By Kirsty McManus, National Director, Institute of Directors (IoD) Northern Ireland

Kirsty McManus

Kirsty McManus

It’s often said that adversity doesn’t build character, it reveals it.

Each one of us, no matter our background or circumstances has had to deal with some level of adversity at some point in our lives.

This is especially true at the present time as we all continue to deal with the global coronavirus pandemic – a true moment of adversity that has revealed the very best in people across the world, from the ordinary person volunteering, health and key workers, to world leaders on the political and scientific stage, guiding us all through the crisis.

But we don’t need to look to a global event with huge ramifications to find adversity, more often than that it is something much more local, and personal.

At our Women’s Leadership Conference next month, we’ll be hearing the stories of some inspirational figures whose characters, and leadership qualities, have been revealed through their adverse circumstances.

Take Dame Stephanie Shirley for example, an incredibly successful IT entrepreneur and now devoted philanthropist.

A far cry from the day in 1939 when she arrived, aged 5, in Britain on the Kinderstransport as an unaccompanied refugee fleeing Germany.

The most humble of beginnings but she would go on to found software company FI Group (now Xansa) in 1962, making her a one of the most successful tech pioneers of the century. This despite entering the male dominated business world that prompted her to go by the name ‘Steve’ which sticks to this day.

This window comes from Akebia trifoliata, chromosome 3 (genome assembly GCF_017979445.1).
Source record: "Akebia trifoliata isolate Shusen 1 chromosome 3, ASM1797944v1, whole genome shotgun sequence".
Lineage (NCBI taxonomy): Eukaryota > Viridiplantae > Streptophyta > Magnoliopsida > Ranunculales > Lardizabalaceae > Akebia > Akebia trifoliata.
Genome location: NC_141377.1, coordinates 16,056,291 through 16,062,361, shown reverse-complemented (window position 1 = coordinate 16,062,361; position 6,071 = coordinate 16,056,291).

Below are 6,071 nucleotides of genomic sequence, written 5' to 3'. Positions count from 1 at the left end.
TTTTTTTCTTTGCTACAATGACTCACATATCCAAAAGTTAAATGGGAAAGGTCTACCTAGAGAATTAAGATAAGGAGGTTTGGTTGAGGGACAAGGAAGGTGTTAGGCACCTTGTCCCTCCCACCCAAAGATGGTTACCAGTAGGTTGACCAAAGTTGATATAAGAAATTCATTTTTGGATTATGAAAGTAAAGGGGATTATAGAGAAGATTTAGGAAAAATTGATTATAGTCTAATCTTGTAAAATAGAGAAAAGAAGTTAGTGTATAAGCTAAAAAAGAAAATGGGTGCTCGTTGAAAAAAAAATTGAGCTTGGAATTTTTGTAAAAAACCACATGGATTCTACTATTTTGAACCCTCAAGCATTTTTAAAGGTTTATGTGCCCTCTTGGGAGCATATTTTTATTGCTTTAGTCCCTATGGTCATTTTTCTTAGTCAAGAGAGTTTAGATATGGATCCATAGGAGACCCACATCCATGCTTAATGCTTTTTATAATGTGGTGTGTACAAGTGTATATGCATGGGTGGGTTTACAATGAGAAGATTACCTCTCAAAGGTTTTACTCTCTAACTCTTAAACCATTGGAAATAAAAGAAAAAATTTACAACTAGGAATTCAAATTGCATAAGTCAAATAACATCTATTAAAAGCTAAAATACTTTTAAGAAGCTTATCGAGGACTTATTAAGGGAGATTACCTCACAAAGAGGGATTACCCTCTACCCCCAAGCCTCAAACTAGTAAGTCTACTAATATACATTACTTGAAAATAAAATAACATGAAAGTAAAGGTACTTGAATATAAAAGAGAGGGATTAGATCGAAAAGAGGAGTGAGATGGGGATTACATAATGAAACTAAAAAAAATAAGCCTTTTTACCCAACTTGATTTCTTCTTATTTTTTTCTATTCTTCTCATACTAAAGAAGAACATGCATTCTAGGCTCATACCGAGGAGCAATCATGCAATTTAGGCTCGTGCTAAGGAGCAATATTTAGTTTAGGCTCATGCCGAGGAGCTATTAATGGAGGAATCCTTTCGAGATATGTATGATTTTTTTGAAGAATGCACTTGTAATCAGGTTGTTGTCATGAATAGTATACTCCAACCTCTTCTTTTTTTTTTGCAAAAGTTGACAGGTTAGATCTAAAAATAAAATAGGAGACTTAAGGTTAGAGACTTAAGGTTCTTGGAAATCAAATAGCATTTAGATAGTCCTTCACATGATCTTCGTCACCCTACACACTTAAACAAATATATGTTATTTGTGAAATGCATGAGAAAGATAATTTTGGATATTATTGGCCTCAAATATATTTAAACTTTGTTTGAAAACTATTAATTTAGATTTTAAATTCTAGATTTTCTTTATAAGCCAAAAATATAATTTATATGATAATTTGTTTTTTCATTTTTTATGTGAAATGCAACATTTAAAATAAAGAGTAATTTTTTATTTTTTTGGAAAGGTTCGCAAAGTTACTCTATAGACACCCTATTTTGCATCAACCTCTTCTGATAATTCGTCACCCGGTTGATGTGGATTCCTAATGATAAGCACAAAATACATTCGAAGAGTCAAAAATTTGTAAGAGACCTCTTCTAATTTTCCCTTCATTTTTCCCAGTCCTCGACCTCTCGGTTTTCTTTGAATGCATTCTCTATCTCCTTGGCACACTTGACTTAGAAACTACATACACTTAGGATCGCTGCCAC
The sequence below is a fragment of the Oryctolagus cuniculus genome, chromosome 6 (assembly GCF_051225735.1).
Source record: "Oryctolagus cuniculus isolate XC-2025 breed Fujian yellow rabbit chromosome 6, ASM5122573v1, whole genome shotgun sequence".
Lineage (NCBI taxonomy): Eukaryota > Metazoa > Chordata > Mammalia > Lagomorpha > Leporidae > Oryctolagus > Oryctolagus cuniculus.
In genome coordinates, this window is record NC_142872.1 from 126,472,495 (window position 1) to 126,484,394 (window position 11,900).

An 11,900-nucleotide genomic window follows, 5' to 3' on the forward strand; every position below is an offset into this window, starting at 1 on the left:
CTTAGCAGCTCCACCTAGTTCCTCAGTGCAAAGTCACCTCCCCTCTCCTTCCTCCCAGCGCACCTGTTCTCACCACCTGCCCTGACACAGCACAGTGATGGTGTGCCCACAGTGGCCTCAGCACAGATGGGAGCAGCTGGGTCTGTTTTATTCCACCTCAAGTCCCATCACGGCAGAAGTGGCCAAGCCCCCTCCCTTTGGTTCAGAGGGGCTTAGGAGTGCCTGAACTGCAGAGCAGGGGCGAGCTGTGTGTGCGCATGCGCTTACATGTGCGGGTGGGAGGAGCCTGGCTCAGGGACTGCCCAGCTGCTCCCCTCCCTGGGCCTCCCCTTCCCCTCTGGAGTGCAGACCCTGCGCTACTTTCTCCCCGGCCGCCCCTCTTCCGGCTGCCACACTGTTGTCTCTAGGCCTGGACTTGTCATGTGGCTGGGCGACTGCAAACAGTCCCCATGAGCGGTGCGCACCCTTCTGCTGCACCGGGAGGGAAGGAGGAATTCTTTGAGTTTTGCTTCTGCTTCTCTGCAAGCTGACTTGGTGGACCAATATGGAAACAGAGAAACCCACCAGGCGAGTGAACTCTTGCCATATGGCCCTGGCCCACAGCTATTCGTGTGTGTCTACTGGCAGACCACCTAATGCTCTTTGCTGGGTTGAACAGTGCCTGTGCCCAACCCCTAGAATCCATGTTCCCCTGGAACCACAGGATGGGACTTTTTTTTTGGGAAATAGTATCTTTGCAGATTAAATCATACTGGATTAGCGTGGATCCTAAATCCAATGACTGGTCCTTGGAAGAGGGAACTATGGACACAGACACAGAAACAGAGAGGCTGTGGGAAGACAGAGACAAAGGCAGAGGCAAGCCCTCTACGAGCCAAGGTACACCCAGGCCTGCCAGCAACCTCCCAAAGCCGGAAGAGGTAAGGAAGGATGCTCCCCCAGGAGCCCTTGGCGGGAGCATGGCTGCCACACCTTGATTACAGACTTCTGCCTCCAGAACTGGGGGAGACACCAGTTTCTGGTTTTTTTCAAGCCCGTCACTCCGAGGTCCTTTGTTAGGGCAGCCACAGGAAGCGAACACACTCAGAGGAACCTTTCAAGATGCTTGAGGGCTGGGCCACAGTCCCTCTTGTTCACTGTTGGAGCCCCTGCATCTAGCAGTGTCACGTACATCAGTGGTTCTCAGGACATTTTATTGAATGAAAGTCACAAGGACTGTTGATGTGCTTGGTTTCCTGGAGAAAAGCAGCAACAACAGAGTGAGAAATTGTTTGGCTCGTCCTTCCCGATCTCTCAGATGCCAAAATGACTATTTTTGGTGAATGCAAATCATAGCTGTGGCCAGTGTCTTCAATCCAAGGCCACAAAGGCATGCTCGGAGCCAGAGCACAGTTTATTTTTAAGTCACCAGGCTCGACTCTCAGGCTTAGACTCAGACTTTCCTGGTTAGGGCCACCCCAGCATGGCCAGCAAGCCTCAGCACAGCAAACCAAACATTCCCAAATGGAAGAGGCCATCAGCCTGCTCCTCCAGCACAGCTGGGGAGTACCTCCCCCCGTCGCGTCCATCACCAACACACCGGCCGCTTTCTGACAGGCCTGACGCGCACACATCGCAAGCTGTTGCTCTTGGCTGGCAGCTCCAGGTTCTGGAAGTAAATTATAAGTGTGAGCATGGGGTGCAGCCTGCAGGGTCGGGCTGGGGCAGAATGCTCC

For iconic environmental activist and consumer advocate Erin Brockovich, adversity came in being a single mother of three trying to make a living.

Thanks to the Oscar-winning film, we all now know the story of how, through a twist of fate she stumbled across medical records that would spark the biggest direct action lawsuit in US history.

Through a relentless campaign, she uncovered how hundreds of people in a small town had been poisoned by toxic waste in their water supply over 30 years, resulting in damages worth $333 million to residents.

Another of our speakers, Nagin Cox, drew on her experiences as a child to become one of the world’s most celebrated spacecraft engineers.

Born in Bangalore, India, Nagin grew up in Kansas and Malaysia but felt her experiences showed her how easily people can separate themselves based on gender, race or nationality.

Inspired to do something that brings people together instead of dividing them, she joined the space programme and is now part of the team operating NASA’s rovers as they explore Mars.

Just three stories of incredible women that show ‘great leaders rise out of adversity’ and I look forward to many more at next month’s conference.

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